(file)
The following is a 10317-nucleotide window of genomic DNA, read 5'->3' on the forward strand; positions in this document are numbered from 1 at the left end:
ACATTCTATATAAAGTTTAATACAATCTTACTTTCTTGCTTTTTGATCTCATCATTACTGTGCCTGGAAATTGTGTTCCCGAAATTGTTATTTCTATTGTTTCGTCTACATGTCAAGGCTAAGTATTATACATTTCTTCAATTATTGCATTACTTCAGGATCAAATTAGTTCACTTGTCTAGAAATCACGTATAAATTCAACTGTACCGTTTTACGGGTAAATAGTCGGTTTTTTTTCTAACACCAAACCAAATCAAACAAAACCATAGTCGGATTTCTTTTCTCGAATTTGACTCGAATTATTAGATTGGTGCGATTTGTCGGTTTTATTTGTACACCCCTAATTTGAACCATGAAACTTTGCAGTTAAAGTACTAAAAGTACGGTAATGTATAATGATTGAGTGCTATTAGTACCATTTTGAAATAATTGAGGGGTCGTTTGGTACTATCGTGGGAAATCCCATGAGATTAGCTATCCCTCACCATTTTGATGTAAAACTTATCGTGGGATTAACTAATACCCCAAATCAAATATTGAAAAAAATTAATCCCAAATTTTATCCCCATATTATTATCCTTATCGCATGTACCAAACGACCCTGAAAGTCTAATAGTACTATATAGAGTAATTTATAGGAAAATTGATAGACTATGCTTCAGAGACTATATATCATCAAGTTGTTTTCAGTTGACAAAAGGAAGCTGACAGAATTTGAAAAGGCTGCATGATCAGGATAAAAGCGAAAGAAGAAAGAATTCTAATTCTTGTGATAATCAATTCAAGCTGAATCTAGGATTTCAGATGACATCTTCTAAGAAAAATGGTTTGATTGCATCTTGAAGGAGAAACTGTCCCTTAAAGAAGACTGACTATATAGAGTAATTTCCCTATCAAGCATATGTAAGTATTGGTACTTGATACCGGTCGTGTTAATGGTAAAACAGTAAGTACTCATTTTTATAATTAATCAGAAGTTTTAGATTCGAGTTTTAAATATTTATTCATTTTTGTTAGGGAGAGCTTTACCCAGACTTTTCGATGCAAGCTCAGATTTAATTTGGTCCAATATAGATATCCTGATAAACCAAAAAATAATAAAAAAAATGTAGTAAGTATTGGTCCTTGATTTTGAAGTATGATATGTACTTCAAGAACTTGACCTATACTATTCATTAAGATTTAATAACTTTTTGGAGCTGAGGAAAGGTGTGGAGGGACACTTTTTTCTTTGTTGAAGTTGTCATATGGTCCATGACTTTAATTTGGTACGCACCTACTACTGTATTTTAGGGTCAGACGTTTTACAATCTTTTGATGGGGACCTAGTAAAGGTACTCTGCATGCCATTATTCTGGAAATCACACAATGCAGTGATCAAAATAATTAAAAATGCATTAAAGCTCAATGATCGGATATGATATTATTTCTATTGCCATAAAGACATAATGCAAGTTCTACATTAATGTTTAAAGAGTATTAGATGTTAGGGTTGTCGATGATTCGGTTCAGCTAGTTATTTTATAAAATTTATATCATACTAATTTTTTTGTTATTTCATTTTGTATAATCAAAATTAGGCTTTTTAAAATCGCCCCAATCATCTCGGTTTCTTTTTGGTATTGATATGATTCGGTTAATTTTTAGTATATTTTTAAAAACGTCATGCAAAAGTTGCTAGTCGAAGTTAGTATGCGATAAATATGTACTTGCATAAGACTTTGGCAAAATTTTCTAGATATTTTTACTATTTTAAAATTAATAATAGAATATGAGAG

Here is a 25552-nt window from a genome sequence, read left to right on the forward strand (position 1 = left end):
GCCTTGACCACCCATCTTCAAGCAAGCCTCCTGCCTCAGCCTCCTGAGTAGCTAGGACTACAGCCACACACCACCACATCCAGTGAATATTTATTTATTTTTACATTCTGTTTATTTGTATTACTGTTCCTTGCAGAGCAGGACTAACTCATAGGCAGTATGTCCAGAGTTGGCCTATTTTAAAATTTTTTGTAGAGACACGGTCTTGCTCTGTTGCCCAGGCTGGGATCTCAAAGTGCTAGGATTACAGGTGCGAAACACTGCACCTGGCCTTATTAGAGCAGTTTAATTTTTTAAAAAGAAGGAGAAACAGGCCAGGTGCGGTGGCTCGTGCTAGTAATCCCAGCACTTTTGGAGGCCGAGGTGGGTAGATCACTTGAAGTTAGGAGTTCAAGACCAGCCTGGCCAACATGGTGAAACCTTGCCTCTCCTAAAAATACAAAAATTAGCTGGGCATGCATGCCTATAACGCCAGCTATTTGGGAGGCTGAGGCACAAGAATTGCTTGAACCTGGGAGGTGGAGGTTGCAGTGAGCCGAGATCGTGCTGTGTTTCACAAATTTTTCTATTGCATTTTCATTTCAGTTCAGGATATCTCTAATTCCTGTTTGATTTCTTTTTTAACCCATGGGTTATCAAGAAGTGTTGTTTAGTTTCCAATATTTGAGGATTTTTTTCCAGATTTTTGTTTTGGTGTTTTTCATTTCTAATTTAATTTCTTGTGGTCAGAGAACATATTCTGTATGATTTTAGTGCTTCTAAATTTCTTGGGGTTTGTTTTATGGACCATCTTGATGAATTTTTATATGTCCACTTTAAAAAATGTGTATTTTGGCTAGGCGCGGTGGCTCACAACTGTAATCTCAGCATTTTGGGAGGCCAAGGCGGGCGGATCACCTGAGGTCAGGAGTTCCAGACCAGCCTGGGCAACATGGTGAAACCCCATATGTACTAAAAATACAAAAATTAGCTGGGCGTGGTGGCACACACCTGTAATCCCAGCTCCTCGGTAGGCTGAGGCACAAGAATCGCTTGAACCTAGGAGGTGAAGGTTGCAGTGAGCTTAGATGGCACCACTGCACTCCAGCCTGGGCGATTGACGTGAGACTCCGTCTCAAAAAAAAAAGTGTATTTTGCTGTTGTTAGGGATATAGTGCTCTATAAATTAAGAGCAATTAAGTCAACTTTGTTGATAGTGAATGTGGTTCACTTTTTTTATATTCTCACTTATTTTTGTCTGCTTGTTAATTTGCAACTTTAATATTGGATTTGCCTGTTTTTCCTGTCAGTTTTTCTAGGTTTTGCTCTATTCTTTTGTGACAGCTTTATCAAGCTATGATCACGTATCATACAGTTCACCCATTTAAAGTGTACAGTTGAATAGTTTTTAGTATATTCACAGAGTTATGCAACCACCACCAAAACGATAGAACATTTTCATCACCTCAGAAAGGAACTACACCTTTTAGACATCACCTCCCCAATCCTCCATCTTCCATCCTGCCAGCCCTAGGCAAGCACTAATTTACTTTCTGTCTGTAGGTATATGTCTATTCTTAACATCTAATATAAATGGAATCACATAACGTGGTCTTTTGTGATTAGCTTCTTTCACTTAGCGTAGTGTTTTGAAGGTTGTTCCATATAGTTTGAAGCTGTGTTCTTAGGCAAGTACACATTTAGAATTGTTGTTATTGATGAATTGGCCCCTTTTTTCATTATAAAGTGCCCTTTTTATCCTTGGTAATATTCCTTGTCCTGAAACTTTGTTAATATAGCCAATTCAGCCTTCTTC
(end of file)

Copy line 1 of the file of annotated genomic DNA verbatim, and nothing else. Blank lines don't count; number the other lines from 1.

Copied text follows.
The following is a 10317-nucleotide window of genomic DNA, read 5'->3' on the forward strand; positions in this document are numbered from 1 at the left end: